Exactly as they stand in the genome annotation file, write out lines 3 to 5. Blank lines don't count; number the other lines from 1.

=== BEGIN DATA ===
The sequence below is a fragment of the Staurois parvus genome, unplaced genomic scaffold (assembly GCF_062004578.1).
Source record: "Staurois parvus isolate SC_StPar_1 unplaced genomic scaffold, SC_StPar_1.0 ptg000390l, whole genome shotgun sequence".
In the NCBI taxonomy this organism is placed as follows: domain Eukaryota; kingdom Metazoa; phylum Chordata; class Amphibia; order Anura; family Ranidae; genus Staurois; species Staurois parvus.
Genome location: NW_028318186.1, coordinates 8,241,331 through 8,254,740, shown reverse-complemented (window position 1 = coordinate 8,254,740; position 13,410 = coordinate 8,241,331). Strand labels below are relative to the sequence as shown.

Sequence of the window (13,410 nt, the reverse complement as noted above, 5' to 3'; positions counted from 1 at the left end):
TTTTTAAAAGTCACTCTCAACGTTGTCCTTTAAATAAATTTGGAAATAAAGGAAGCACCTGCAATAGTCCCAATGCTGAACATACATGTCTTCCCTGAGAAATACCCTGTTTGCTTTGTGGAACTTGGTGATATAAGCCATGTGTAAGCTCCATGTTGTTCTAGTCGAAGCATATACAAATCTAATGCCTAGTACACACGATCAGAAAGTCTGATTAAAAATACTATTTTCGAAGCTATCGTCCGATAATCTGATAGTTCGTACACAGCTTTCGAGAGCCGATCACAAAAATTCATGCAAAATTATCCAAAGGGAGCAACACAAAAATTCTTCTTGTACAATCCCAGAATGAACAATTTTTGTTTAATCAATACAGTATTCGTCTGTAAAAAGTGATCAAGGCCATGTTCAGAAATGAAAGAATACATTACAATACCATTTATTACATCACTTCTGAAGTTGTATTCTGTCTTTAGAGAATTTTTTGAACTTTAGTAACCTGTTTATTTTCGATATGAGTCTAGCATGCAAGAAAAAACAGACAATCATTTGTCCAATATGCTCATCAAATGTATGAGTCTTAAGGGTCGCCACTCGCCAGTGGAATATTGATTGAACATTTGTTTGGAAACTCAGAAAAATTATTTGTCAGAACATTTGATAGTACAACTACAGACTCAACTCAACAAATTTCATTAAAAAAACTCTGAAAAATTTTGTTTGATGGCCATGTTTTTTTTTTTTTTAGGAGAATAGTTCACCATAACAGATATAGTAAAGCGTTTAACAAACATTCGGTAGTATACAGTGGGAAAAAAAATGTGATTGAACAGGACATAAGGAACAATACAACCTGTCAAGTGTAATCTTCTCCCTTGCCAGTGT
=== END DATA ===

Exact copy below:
In the NCBI taxonomy this organism is placed as follows: domain Eukaryota; kingdom Metazoa; phylum Chordata; class Amphibia; order Anura; family Ranidae; genus Staurois; species Staurois parvus.
Genome location: NW_028318186.1, coordinates 8,241,331 through 8,254,740, shown reverse-complemented (window position 1 = coordinate 8,254,740; position 13,410 = coordinate 8,241,331). Strand labels below are relative to the sequence as shown.

Sequence of the window (13,410 nt, the reverse complement as noted above, 5' to 3'; positions counted from 1 at the left end):